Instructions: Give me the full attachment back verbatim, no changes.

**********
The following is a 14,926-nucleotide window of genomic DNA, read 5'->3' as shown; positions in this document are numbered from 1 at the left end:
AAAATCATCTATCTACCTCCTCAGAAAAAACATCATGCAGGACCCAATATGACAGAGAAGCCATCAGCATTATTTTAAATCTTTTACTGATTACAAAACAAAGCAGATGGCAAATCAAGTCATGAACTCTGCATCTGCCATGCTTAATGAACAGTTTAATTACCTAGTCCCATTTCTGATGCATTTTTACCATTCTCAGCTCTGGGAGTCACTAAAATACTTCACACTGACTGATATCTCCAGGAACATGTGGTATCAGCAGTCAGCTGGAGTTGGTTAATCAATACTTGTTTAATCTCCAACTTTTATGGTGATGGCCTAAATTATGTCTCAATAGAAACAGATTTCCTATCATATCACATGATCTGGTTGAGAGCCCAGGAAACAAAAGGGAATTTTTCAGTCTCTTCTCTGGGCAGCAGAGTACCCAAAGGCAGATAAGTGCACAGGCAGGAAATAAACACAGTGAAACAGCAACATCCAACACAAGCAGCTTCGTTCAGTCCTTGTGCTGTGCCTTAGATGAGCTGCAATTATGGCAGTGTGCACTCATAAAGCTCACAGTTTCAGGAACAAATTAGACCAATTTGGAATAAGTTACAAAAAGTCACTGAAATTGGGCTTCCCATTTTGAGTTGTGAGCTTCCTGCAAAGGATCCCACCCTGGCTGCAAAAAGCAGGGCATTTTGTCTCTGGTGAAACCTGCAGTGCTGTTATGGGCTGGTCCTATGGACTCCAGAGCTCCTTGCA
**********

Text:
The following is a 14,926-nucleotide window of genomic DNA, read 5'->3' as shown; positions in this document are numbered from 1 at the left end:
AAAATCATCTATCTACCTCCTCAGAAAAAACATCATGCAGGACCCAATATGACAGAGAAGCCATCAGCATTATTTTAAATCTTTTACTGATTACAAAACAAAGCAGATGGCAAATCAAGTCATGAACTCTGCATCTGCCATGCTTAATGAACAGTTTAATTACCTAGTCCCATTTCTGATGCATTTTTACCATTCTCAGCTCTGGGAGTCACTAAAATACTTCACACTGACTGATATCTCCAGGAACATGTGGTATCAGCAGTCAGCTGGAGTTGGTTAATCAATACTTGTTTAATCTCCAACTTTTATGGTGATGGCCTAAATTATGTCTCAATAGAAACAGATTTCCTATCATATCACATGATCTGGTTGAGAGCCCAGGAAACAAAAGGGAATTTTTCAGTCTCTTCTCTGGGCAGCAGAGTACCCAAAGGCAGATAAGTGCACAGGCAGGAAATAAACACAGTGAAACAGCAACATCCAACACAAGCAGCTTCGTTCAGTCCTTGTGCTGTGCCTTAGATGAGCTGCAATTATGGCAGTGTGCACTCATAAAGCTCACAGTTTCAGGAACAAATTAGACCAATTTGGAATAAGTTACAAAAAGTCACTGAAATTGGGCTTCCCATTTTGAGTTGTGAGCTTCCTGCAAAGGATCCCACCCTGGCTGCAAAAAGCAGGGCATTTTGTCTCTGGTGAAACCTGCAGTGCTGTTATGGGCTGGTCCTATGGACTCCAGAGCTCCTTGCA